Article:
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The 2021 omnibus spending bill approved by Congress in December includes enhancements to three key tax incentives that are advantageous to architects and developers. AIA partner Engineered Tax Services explains what you need to know to take advantage of the benefits.
Congress approved a combined 2021 omnibus spending bill in December, which includes an additional $900 billion in funding for COVID-19 relief. Architects should take particular note of three changes that enhance their ability to receive valuable tax credits and deductions.
1. 179D Energy-Efficiency Tax Deduction
In early 2020, architects received good news with the extension of the 179D Commercial Building Energy-Efficiency Tax Deduction. The 26 U.S.C. § 179D deduction is intended to incentivize the design and installation of energy-efficient building systems as well as energy conservation in high-rise multifamily projects and commercial buildings. The 179D deduction can be allocated to the architect who designed the technical specifications for a public entity. The IRS permits this deduction to be allocated to the architect or designer to incentivize energy efficiency and conservation in public spaces.
After being renewed year upon year, the 179D tax deduction has now been made permanent by Congress. This is great news for architects, who can plan for growth and better determine cash flow knowing they can count on the 179D deduction for qualified projects.
However, Congress also updated energy standards, which could make it more challenging to qualify for the deduction. Instead of using American Society of Heating, Refrigerating and Air-Conditioning Engineers (ASHRAE) Standard 90.1-2007, energy updates will be held to ASHRAE and Illuminating Engineering Society (IES) standards that are in effect two years before construction begins. Architects should be aware of the changes and plan to provide their specialty tax service professionals with project blueprints along with their project requests. Engineered Tax Services, for example, is a licensed engineering firm specializing in this type of energy modeling related to IRS tax requirements and offers a complimentary benefit analysis and quotes for certification.
Despite the stricter energy standards, the 179D deduction will continue to be one of the best tax incentives for architects and property owners.
2. 45L Energy-Efficient Home Tax Credit
The 26. U.S.§ Code 45L for energy-efficient homes allows a tax credit for qualified new energy-efficient homes and low-rise multifamily projects. This tax provision allows developers to take a tax credit of up to $2,000 for qualified, energy-efficient residential units or dwellings on properties, including single-family homes, condominiums, townhomes, and apartments. Unused credits can be carried over for up to 20 years. To qualify, dwelling units must provide a level of heating and cooling energy consumption that is 50% less than the 2006 International Energy Conservation Code (IECC) Standards, and a minimum of 10% must come from the building envelope.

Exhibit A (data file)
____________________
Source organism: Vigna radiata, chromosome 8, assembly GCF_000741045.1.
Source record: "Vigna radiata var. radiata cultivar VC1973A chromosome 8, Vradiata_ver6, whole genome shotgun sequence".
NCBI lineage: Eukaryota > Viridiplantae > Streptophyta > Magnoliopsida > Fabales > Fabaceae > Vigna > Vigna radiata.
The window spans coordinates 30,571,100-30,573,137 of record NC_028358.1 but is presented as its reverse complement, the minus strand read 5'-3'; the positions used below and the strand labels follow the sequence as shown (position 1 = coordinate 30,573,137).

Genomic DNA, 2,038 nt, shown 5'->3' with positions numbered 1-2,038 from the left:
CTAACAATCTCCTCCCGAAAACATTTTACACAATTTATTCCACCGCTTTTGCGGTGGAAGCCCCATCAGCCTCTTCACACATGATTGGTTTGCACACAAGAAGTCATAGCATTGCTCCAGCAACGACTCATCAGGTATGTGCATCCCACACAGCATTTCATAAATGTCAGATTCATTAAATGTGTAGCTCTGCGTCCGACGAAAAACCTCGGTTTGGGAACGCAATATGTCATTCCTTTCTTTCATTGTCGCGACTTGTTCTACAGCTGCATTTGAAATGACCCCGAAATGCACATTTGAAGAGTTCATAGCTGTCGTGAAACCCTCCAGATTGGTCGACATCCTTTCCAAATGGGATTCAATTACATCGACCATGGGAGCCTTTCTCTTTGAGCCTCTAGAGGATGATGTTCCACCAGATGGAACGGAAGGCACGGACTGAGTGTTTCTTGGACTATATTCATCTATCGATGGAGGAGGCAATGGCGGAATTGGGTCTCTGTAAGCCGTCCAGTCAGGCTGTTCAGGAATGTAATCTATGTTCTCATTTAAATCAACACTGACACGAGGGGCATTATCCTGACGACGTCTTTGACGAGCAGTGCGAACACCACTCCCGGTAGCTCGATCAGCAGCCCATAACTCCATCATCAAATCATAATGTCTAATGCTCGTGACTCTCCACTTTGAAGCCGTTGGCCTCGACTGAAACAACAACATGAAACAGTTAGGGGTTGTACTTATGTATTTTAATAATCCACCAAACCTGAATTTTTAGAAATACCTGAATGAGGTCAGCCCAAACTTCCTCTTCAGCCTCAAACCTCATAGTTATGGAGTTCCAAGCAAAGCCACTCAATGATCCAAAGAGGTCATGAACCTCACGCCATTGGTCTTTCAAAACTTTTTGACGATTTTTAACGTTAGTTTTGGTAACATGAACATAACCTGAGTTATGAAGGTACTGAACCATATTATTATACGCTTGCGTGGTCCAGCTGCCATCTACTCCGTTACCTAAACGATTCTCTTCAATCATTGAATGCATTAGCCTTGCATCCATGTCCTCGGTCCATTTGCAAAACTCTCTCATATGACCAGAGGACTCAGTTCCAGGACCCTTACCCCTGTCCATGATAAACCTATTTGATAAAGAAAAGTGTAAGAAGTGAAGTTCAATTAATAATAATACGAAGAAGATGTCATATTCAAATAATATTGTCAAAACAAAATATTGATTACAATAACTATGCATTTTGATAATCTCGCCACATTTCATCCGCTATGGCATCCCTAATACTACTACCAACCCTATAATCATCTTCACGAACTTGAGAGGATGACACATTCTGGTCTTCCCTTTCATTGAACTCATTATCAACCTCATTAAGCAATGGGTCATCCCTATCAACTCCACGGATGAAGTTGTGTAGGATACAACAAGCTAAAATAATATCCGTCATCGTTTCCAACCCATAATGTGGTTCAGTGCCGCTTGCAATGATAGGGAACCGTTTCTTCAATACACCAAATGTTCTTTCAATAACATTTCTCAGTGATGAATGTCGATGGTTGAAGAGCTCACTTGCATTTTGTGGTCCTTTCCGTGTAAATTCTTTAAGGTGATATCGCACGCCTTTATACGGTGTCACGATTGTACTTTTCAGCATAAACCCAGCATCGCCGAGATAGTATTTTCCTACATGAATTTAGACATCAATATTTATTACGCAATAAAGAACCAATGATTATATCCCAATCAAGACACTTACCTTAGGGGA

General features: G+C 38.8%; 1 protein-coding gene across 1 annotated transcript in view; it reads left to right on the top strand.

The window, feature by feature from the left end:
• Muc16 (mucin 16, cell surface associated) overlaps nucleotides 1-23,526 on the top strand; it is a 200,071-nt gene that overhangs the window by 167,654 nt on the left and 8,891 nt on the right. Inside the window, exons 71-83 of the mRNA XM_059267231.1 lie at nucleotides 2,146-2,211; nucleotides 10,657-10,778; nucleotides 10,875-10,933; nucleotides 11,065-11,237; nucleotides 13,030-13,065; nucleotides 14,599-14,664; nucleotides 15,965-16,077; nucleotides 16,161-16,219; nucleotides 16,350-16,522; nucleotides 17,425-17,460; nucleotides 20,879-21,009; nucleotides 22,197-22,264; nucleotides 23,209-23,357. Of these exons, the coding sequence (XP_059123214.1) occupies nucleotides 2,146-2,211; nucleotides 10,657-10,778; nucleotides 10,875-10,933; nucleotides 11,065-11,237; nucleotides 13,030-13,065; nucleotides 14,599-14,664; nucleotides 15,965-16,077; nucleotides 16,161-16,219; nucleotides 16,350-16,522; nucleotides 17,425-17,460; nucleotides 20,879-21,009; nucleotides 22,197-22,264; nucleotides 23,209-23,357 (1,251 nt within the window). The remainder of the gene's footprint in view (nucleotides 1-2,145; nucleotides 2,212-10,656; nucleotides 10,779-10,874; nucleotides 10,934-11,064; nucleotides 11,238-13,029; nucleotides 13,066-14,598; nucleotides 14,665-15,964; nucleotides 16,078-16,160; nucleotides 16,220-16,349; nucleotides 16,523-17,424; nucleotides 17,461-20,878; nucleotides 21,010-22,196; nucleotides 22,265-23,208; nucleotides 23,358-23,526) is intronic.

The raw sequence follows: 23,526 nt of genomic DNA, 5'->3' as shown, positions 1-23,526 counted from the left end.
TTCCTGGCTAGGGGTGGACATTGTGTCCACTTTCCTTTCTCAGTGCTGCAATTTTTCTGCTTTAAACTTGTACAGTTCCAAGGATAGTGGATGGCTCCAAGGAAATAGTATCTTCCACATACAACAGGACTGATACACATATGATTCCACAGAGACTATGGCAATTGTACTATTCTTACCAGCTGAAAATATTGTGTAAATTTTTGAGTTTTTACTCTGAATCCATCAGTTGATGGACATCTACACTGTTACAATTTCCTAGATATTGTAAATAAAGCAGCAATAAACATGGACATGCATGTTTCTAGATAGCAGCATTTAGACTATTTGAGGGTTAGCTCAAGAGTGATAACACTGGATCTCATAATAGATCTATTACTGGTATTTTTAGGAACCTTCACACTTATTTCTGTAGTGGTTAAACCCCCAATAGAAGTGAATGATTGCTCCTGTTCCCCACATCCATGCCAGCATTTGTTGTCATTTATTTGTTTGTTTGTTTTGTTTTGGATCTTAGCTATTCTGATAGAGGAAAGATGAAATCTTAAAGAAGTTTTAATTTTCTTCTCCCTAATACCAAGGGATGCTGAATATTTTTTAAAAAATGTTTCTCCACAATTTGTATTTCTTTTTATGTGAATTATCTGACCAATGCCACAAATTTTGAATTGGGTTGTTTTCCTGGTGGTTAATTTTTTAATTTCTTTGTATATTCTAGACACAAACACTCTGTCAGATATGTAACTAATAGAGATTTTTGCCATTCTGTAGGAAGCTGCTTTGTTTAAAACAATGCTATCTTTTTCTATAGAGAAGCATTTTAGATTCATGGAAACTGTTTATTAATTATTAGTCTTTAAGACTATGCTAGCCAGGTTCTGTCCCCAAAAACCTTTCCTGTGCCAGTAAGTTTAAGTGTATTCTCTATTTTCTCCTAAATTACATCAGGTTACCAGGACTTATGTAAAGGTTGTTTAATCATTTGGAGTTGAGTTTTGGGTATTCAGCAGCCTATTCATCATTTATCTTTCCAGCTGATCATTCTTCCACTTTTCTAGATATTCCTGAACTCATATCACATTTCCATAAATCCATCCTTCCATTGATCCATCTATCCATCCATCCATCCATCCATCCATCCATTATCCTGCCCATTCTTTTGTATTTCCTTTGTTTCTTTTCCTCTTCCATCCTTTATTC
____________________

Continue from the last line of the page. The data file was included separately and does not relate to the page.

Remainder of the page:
The 45L tax credit has been extended for one year, through 2021. Developers can also claim retroactive credits for 2018 and 2019 if they were missed on past returns. Any unused credits can be carried over for up to 20 years.
Engineered Tax Services offers a complimentary Builder’s Guide to the 45L Energy Tax Credit, which architects and builders can use to evaluate a property’s qualifying ability and to proactively consult with clients during the design process for capturing this valuable tax credit.
3. R&D Tax Credits and PPP Loans: Double-Dipping?
The Research and Development Tax Credit is a permanent federal tax incentive meant to stimulate innovation, technical design, and manufacturing. Architects and designers may be able to save tens of thousands of dollars for activities they are already conducting, such as extensive research, including schematics, conceptual design, and design development.
The Paycheck Protection Program (PPP) was funded as part of the CARES Act to provide forgivable loans for qualified businesses adversely affected by the COVID-19 pandemic. At least 60% of the loan must be used for employee wages. PPP loans were specifically excluded from taxable income; therefore, the IRS did not consider forgivable loans to be tax-deductible as business expenses. This made things rather uncertain for businesses wishing to qualify for R&D tax credits. In other words, if salaries couldn’t be deducted against taxable income, could they be used to calculate R&D tax credits?
As part of the new COVID-19 relief legislation, businesses may deduct expenses paid with PPP proceeds. This is significant for architectural firms that are eligible to receive R&D tax credits. First, employers no longer have to be concerned about whether payroll costs funded with PPP loans will be deductible at year end. The new legislation clarifies the treatment of business expenses for those businesses receiving PPP loans that are forgiven—they now qualify for a deduction. As such, these expenses can be used for calculating payroll-based R&D expenses used for calculating the R&D tax credit. Now that the conflict has been resolved, architects can work with their specialty tax advisors to qualify for the tax credits they have earned.